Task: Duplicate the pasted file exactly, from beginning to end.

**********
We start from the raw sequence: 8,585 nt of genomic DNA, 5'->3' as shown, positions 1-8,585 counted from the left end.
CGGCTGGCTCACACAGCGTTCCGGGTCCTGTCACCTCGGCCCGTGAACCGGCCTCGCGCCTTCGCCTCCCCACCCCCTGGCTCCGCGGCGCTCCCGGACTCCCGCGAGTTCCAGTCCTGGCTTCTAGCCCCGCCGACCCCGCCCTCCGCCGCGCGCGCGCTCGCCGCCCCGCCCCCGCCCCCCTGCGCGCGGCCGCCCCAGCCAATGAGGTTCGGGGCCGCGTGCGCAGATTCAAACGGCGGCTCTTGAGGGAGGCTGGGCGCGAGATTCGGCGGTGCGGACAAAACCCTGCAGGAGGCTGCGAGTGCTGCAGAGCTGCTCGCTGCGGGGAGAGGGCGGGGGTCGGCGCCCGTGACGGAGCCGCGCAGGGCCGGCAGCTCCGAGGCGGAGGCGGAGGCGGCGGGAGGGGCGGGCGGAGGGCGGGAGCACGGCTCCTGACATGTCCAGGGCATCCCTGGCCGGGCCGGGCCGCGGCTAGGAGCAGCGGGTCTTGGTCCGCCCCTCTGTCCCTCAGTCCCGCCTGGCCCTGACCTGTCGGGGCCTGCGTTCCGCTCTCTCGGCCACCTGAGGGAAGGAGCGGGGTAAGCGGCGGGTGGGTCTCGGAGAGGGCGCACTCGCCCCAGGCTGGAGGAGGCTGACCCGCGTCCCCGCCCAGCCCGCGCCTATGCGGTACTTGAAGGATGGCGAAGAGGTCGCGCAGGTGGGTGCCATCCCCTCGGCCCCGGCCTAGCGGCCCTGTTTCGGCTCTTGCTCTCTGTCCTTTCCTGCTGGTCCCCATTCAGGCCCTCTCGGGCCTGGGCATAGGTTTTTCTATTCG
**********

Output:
We start from the raw sequence: 8,585 nt of genomic DNA, 5'->3' as shown, positions 1-8,585 counted from the left end.
CGGCTGGCTCACACAGCGTTCCGGGTCCTGTCACCTCGGCCCGTGAACCGGCCTCGCGCCTTCGCCTCCCCACCCCCTGGCTCCGCGGCGCTCCCGGACTCCCGCGAGTTCCAGTCCTGGCTTCTAGCCCCGCCGACCCCGCCCTCCGCCGCGCGCGCGCTCGCCGCCCCGCCCCCGCCCCCCTGCGCGCGGCCGCCCCAGCCAATGAGGTTCGGGGCCGCGTGCGCAGATTCAAACGGCGGCTCTTGAGGGAGGCTGGGCGCGAGATTCGGCGGTGCGGACAAAACCCTGCAGGAGGCTGCGAGTGCTGCAGAGCTGCTCGCTGCGGGGAGAGGGCGGGGGTCGGCGCCCGTGACGGAGCCGCGCAGGGCCGGCAGCTCCGAGGCGGAGGCGGAGGCGGCGGGAGGGGCGGGCGGAGGGCGGGAGCACGGCTCCTGACATGTCCAGGGCATCCCTGGCCGGGCCGGGCCGCGGCTAGGAGCAGCGGGTCTTGGTCCGCCCCTCTGTCCCTCAGTCCCGCCTGGCCCTGACCTGTCGGGGCCTGCGTTCCGCTCTCTCGGCCACCTGAGGGAAGGAGCGGGGTAAGCGGCGGGTGGGTCTCGGAGAGGGCGCACTCGCCCCAGGCTGGAGGAGGCTGACCCGCGTCCCCGCCCAGCCCGCGCCTATGCGGTACTTGAAGGATGGCGAAGAGGTCGCGCAGGTGGGTGCCATCCCCTCGGCCCCGGCCTAGCGGCCCTGTTTCGGCTCTTGCTCTCTGTCCTTTCCTGCTGGTCCCCATTCAGGCCCTCTCGGGCCTGGGCATAGGTTTTTCTATTCG